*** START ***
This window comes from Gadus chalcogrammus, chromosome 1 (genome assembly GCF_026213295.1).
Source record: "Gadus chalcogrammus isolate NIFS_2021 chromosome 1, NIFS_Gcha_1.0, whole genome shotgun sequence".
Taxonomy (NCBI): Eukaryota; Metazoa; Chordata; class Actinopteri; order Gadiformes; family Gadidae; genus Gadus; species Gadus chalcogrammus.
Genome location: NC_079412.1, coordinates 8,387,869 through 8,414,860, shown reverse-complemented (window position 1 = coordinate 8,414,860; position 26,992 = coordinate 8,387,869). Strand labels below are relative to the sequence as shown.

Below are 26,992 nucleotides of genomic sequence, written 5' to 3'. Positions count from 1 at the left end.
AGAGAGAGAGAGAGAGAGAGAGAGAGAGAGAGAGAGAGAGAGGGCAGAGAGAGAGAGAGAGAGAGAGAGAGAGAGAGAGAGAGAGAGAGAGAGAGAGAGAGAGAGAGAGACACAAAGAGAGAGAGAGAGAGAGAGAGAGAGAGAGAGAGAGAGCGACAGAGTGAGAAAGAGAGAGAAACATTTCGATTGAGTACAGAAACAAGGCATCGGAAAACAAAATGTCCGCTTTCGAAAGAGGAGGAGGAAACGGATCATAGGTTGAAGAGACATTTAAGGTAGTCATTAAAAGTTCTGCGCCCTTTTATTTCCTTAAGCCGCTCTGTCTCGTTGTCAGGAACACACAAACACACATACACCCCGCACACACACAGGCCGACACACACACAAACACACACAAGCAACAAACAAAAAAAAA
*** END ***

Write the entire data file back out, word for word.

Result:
This window comes from Gadus chalcogrammus, chromosome 1 (genome assembly GCF_026213295.1).
Source record: "Gadus chalcogrammus isolate NIFS_2021 chromosome 1, NIFS_Gcha_1.0, whole genome shotgun sequence".
Taxonomy (NCBI): Eukaryota; Metazoa; Chordata; class Actinopteri; order Gadiformes; family Gadidae; genus Gadus; species Gadus chalcogrammus.
Genome location: NC_079412.1, coordinates 8,387,869 through 8,414,860, shown reverse-complemented (window position 1 = coordinate 8,414,860; position 26,992 = coordinate 8,387,869). Strand labels below are relative to the sequence as shown.

Below are 26,992 nucleotides of genomic sequence, written 5' to 3'. Positions count from 1 at the left end.
AGAGAGAGAGAGAGAGAGAGAGAGAGAGAGAGAGAGAGAGAGGGCAGAGAGAGAGAGAGAGAGAGAGAGAGAGAGAGAGAGAGAGAGAGAGAGAGAGAGAGAGAGAGAGACACAAAGAGAGAGAGAGAGAGAGAGAGAGAGAGAGAGAGAGAGCGACAGAGTGAGAAAGAGAGAGAAACATTTCGATTGAGTACAGAAACAAGGCATCGGAAAACAAAATGTCCGCTTTCGAAAGAGGAGGAGGAAACGGATCATAGGTTGAAGAGACATTTAAGGTAGTCATTAAAAGTTCTGCGCCCTTTTATTTCCTTAAGCCGCTCTGTCTCGTTGTCAGGAACACACAAACACACATACACCCCGCACACACACAGGCCGACACACACACAAACACACACAAGCAACAAACAAAAAAAAA